Protest against the threats and intimidation unleashed on women activists of the social work organisation SANGRAM and the prostitutes collective VAMP (Veshya AIDS Mukabla Parishad) by the Nippani Circle Inspector of Police Satish Khot and the Shiv Sena corporator of Nippani.
Dr. Younus Shaikh, a peace activist and founder of the Progressive group 'Enlightenment', was a teacher at the Capital Medical College for Homeopathy, Islamabad. He was arrested on 5th October 2000 by the Islamabad police and charged under Section 295-C of the Pakistan Penal Code. All petitions for bail were rejected by the Lower and High Courts. On 24 July 2001 the Multan Bench of Lahore High Court confirmed the death sentence of Ayub Masih, a Christian, in a blasphemy case. Ayub Masih of Arifwala, Distt. Sahiwal (Southern Punjab) was arrested on 14 October, 1996 on the charge of passing derogatory remarks against the Prophet Muhammad. The appeal in one case is currently being heard while in the other case the appeal has already been turned down at the High Court level. It is therefore of the utmost urgence that all friends respond now to place pressure on the Pakistan authorities and ensure that these precious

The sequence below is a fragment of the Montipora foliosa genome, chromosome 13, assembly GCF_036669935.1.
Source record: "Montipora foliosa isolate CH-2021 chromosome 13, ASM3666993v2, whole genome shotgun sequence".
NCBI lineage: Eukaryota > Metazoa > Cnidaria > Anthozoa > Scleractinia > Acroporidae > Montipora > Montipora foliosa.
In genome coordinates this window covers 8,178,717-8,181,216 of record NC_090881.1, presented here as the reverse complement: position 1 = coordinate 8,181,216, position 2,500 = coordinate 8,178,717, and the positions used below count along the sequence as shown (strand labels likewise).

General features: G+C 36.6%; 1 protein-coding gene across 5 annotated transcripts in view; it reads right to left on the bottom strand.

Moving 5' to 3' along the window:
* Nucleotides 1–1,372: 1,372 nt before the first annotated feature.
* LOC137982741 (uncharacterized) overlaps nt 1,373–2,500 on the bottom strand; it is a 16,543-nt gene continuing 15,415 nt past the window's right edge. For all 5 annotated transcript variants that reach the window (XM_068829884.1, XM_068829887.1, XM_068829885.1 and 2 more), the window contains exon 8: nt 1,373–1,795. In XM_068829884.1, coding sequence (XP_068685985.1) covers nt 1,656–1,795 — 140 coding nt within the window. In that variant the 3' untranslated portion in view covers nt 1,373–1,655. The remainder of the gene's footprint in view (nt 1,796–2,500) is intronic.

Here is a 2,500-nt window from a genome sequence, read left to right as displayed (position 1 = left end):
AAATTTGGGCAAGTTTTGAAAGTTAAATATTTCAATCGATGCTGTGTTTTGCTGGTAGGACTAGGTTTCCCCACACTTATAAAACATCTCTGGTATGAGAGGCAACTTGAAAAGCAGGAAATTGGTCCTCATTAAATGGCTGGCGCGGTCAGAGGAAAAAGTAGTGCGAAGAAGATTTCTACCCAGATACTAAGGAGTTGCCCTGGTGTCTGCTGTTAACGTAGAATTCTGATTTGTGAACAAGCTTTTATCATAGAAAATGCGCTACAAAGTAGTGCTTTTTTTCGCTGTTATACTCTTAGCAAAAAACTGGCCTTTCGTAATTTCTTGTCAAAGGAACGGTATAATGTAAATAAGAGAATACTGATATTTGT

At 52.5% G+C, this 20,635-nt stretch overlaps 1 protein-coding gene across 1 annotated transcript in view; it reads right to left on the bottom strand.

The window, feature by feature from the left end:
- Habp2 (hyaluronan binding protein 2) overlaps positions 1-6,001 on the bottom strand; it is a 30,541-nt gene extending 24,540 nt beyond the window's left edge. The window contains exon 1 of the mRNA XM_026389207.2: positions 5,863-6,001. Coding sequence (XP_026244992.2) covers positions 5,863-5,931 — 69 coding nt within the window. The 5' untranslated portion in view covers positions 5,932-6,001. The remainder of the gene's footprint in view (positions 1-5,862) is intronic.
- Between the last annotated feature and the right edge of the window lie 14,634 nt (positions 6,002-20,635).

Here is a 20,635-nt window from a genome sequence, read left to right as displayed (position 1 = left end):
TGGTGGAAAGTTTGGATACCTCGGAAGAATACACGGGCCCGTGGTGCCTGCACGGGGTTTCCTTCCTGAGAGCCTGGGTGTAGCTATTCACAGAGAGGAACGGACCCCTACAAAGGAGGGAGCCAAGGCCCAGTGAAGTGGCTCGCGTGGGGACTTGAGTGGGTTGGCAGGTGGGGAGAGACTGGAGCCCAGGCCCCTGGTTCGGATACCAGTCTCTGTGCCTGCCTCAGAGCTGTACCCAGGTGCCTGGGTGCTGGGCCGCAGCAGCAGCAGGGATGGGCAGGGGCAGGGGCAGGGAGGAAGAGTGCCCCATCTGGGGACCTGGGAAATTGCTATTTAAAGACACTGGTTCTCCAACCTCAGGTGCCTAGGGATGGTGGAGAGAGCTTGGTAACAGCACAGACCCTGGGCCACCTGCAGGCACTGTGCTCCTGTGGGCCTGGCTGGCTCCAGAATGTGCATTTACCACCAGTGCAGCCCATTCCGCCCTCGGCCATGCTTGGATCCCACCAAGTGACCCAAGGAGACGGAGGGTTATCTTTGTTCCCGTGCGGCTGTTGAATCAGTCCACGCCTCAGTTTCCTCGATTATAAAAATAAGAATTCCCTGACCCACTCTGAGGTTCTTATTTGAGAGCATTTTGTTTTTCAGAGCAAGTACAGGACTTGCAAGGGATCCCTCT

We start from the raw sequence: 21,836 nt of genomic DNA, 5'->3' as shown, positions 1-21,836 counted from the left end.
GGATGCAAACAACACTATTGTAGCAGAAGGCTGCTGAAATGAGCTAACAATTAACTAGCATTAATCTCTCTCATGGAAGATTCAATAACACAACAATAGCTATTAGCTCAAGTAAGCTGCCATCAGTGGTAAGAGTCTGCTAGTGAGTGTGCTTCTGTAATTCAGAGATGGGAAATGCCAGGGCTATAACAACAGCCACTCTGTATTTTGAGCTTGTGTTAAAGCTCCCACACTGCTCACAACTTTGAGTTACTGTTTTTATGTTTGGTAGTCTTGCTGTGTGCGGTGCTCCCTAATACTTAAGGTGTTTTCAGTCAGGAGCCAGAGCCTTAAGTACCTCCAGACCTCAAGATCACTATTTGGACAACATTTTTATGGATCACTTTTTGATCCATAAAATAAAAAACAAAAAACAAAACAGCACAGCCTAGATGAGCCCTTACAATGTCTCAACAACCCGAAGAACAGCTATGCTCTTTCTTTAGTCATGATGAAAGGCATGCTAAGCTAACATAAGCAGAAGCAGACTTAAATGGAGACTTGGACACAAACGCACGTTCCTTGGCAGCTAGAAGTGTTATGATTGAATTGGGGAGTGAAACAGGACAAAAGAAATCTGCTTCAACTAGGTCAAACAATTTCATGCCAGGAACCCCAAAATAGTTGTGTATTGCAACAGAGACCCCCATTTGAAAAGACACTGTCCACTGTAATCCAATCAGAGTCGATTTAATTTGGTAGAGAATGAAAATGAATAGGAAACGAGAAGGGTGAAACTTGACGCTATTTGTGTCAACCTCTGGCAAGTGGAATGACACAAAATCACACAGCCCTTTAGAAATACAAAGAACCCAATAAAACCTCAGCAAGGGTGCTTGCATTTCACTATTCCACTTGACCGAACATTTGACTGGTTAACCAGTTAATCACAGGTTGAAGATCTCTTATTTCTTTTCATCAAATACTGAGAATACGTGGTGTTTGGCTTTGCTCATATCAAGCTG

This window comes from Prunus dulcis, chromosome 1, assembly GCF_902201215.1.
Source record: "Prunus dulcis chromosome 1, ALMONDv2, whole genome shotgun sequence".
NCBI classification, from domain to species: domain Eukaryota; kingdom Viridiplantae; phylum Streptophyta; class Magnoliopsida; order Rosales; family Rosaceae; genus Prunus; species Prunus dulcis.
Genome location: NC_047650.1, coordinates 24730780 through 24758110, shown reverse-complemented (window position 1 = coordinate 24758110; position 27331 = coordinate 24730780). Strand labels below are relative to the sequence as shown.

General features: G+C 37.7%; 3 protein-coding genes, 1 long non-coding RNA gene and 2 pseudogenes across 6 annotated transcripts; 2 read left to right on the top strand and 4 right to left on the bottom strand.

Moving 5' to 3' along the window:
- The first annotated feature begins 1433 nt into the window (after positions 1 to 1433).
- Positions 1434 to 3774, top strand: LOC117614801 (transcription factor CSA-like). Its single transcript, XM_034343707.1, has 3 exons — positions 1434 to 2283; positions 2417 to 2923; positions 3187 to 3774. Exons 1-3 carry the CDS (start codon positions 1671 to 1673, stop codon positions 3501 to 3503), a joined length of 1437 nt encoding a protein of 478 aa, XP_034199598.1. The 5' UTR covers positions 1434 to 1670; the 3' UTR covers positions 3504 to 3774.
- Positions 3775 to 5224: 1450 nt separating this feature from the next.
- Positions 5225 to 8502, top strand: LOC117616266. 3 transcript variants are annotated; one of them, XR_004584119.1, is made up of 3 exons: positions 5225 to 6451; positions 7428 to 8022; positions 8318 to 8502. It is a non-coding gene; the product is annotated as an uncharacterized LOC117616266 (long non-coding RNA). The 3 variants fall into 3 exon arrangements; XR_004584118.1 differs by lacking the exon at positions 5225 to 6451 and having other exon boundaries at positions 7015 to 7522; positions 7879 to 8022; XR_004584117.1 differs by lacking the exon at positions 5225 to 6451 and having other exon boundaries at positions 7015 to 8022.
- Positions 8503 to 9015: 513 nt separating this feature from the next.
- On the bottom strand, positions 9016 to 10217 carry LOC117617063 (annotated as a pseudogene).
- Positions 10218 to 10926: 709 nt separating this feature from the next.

lives are not lost.
A booklet which aims to break the cycle of impunity in cases of honour killings by clarifying common misconceptions about the law and by providing information on some basic aspects of the law and the operation of the legal machinery in Pakistan as it relates to murder.
On July 7, 2001, police in Lucknow raided the offices of Bharosa Trust and the Naz Foundation, seizing HIV/AIDS
prevention material, including educational brochures, videos, and condoms. The Senior Superintendent of Police concluded that both agencies were running "gay clubs" and spreading gay culture throughout Lucknow.
In contemporary debates regarding Muslim identity in South Asia no issue is as prominent or as hotly contested as the character and social role of Islamic law. Though the controversies are directly relevant to present day concerns the questions themselves are neither new nor innocent of colonial influence. The existing corpus of Islamic law in the subcontinent owes a great deal to the legacy of colonial jurists who systematised and gave shape to Anglo-Muhammadan law over many decades.